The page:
Some online shoppers might have doubts when purchasing certain items online. This could happen in apparel and when purchasing high ticket items. There’s no reason to not deliver a seamless experience even in the face of these doubts.
There are many instances where disjointed operations of brick and mortar shops and online stores cause negative experiences to a shopper. Imagine, a shopper sees a dress they like online for a certain price but want to try it on first. At the store, the dress fits but the price is significantly higher than the online price.
A failure to address these types of situations results to a negative customer experience. Given the sensitive if not finicky nature of consumers when it comes to brand loyalty and spending, these small situations when multiplied in scale directly impact revenue for any business.
- Consistent after-sales support
After-sales service is a sore spot for consumers. The experience of having to provide all your info again–sometimes through unsecured channels like email!–to get after-sales service is one that’s not only frustrating for the consumer, it also represents the kind of service a brand is able to deliver.
The concept that acquisition is more expensive than retention applies to ecommerce as well. The amount of marketing spend business have to make to increase their acquisition numbers is surprising. David Skok once shared that JustFab, an online fashion retailer that’s part of their investment portfolio, has scaled really well but at the expense of suffering margins because of the sheer amount of marketing dollars required to get new buyers.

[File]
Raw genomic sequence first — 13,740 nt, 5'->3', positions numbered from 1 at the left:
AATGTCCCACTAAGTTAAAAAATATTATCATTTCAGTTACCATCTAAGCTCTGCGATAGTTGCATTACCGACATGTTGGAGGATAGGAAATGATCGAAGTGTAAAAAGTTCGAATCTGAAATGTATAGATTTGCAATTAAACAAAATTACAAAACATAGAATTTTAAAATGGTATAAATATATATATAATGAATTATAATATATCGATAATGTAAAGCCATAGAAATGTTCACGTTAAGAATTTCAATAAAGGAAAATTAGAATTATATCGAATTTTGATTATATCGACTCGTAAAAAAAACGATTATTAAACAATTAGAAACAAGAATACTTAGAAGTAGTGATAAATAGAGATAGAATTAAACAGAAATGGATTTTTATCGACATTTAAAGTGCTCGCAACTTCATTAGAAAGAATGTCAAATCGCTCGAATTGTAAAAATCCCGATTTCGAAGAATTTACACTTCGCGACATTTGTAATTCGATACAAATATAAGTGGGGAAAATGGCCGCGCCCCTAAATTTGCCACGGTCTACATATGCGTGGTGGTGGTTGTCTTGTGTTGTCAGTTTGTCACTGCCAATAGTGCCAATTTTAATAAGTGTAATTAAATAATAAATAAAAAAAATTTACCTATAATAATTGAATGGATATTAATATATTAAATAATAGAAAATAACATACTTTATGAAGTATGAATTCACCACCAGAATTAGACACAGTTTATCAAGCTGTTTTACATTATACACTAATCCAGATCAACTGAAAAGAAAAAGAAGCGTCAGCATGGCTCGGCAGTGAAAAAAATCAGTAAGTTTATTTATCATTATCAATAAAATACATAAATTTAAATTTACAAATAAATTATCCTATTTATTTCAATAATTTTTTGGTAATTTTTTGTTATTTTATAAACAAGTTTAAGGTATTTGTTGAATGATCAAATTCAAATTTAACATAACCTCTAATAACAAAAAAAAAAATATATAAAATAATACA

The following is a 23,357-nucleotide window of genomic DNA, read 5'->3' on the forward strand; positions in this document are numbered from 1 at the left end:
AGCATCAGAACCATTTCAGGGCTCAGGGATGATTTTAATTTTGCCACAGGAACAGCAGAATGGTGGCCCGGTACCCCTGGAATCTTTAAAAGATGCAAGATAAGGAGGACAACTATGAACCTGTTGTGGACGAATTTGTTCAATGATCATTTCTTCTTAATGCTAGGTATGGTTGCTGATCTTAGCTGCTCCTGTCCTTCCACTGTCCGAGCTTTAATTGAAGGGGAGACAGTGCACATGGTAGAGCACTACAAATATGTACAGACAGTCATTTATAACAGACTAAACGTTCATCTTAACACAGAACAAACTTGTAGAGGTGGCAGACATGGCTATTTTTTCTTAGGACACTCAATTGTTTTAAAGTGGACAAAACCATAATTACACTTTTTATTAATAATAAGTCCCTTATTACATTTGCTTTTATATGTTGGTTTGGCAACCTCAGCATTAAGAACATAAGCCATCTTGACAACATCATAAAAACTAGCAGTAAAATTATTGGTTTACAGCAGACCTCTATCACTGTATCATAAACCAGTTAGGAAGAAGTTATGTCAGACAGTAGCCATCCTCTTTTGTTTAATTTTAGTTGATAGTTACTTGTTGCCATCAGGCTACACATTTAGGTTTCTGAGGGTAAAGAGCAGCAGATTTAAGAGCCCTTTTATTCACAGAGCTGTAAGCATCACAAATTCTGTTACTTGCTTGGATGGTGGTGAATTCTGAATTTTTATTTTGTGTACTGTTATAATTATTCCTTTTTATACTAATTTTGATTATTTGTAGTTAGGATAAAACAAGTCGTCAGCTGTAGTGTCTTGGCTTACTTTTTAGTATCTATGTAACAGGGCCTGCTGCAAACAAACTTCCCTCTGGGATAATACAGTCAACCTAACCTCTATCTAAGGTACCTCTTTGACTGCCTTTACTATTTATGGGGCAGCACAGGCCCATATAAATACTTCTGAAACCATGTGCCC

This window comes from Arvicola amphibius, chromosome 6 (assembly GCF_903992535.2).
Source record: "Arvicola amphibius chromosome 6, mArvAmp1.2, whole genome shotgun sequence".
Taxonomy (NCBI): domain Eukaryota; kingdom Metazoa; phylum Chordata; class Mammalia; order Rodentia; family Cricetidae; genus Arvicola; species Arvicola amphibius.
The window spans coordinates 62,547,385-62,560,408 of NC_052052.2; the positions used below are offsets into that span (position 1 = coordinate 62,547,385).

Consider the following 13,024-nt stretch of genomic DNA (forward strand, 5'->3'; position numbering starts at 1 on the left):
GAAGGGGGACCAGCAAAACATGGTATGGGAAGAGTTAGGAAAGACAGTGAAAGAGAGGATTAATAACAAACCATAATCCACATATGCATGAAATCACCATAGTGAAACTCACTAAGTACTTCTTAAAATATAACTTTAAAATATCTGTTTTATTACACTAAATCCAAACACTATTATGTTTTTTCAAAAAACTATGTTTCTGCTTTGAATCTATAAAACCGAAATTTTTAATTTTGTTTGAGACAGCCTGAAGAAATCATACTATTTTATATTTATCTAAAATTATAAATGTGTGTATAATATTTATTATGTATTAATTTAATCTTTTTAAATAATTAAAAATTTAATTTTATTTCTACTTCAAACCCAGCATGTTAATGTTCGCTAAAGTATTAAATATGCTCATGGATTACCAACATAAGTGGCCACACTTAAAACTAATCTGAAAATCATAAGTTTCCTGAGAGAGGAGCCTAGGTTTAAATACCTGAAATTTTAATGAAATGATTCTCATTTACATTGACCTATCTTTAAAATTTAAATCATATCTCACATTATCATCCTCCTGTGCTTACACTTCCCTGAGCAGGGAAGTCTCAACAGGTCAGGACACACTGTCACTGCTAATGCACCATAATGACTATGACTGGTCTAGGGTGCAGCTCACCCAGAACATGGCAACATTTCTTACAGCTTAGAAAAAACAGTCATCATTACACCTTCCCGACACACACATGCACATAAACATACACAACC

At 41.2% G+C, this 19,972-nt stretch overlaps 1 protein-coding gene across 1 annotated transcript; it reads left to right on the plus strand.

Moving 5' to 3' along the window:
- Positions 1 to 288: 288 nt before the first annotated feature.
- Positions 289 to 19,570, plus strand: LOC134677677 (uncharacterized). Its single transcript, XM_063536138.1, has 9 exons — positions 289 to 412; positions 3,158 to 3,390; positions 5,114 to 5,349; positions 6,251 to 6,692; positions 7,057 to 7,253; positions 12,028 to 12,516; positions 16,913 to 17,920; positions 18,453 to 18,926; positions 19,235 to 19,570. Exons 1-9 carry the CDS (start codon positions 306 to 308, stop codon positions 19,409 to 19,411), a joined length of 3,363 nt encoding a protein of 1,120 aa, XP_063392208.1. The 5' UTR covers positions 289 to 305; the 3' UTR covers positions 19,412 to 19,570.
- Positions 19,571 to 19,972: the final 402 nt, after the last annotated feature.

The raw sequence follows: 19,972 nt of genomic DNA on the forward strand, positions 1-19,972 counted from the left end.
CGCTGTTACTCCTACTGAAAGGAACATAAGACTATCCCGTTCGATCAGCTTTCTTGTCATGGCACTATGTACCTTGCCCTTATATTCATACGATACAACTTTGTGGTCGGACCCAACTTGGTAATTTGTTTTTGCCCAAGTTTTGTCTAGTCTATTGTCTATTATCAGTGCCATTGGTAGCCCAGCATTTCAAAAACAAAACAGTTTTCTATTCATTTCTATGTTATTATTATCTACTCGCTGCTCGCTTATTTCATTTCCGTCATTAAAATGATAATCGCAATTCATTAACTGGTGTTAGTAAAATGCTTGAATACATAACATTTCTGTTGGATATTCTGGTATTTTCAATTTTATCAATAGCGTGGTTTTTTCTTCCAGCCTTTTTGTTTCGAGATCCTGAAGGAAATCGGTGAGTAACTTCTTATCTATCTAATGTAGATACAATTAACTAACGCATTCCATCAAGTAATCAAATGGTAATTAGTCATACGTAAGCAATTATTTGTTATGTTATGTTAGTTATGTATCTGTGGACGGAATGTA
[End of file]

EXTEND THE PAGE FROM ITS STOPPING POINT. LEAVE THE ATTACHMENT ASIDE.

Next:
While customer acquisition is definitely a wheel in the cog that you can’t do without, putting a prime on retaining the customers you acquired is doubly important to get the most mileage out of your resources.
Now, on ecommerce sites, a bulk of the after-sales service is coursed through the website. Many companies use a central FAQ with a contact form in case the issue wasn’t addressed. Live chat, email, and phone are other common channels. In many cases, agents will ask for information when you reach out, even when you’re still logged in or are using an email address associated with your account.
Even for simple order-related questions, agents usually would ask for specifics like order number and product name. The companies have the information, why can’t reps just look it up in the system? This data disorganization severely influences a customer’s experience with your brand and their likelihood to make a repeat purchase.
When it comes to after-sales, customer satisfaction is achieved through swift and accurate handling of the issue.
Having your data unified in one place and accessible to agents at the moment of interaction whether by email, live chat, or phone, ensures that a seamless experience is delivered to the customer. Also, shaving a couple of seconds out of each conversation positively impacts not only the customer experience but also team productivity.
Raising the bar for today and the future
The omni-channel approach to ecommerce is in its heart a customer-centric pursuit. It drives customer satisfaction while directly improving revenue growth for a business. The ability of a customer to access your brand wherever they are is essential to win today and the future, but it will all amount to little if the customer experience is not up to their satisfaction.
CX and the omni-channel approach go hand in hand in giving customers swift, easy, and pleasurable ways to shop for what they want.
About the author
Aki Merced writes about B2B sales and marketing as a content marketer for Tenfold. Follow her on Twitter @akimerced!